Spring planting delays were dead center on the radar in Tuesday's futures trade across the grains, following Monday's USDA Crop Progress report. Spring wheat data shows United States spring wheat planting estimated at 45% complete, below the 54% completed as of May 12, 2018 and the five-year average of 67%.
The attached chart points to the uncertainty surrounding this situation given the noncommercial short-covering seen across the grains on Tuesday. The December MGEX daily chart shows price breaking above a series of daily highs reached over the past eight sessions. Tuesday's session high shows a full 10-cent rise in price which was reduced to a 4 1/4-cent gain by the end of the session. Tuesday's close ended near the middle of the session's trading range, while ending above the contract's 20-day moving average for the first time since March 27.
The lines on the first study reflect the September/December futures spread (brown line) and the December/March spread (black line). As seen on the chart, these two spreads diverged this session, with the Sept/Dec narrowing to minus 13 1/2 cents while the Dec/March widened or weakened to minus 14 1/2 cents. These spreads are influenced by commercial trade in forward positions, while in this case reflect a conflicted view of market fundamentals.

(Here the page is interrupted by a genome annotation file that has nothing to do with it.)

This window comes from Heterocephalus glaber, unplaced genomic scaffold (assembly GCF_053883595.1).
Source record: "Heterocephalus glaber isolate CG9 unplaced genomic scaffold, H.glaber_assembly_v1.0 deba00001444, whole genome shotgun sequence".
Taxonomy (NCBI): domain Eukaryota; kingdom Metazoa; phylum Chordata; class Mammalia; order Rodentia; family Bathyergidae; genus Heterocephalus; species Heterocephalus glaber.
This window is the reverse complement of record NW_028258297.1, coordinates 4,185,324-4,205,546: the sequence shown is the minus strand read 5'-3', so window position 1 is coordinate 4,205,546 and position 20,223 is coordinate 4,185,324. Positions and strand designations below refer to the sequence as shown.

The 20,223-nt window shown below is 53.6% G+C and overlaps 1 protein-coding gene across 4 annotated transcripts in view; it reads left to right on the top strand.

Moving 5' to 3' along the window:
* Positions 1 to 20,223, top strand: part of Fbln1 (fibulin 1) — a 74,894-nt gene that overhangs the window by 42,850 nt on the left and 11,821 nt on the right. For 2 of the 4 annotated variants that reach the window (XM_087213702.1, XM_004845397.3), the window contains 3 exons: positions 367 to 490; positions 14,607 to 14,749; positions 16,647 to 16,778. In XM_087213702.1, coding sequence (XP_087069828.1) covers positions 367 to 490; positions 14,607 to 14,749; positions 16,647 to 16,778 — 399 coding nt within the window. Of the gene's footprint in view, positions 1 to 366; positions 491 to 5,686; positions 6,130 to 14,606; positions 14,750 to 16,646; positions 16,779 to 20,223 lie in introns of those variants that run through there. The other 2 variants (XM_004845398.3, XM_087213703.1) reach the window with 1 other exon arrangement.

Given a further move higher, resistance may be found at the contract's 50-day moving average at $3.39 3/4/bushel, while the 33% retracement of the move from the contract's August 2018 high of $6.73/bu. and the contract's May 2019 low of $5.29 1/2/bu. is calculated at $5.77/bu. that may also act to limit upside potential.
A Fundamentally Speaking study by DTN Contributing Analyst Joel Karlin titled Spring Wheat Planting Delays (https://www.dtnpf.com/…) may shed light on the challenges in interpreting late planting of spring wheat across the northern states. While stating that "the general consensus is that late plantings can result in less planted acreage than had been anticipated and a tendency for below-trend yields," the study concludes that later-than-normal planting does not automatically lead to a drop in acres and reduced yields. One only has to go back one year to see that spring wheat planting was behind normal as we entered May, while in the end the final acres were 575,000 higher than early intentions while the average yield reached a record high.
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Cliff Jamieson can be reached at firstname.lastname@example.org
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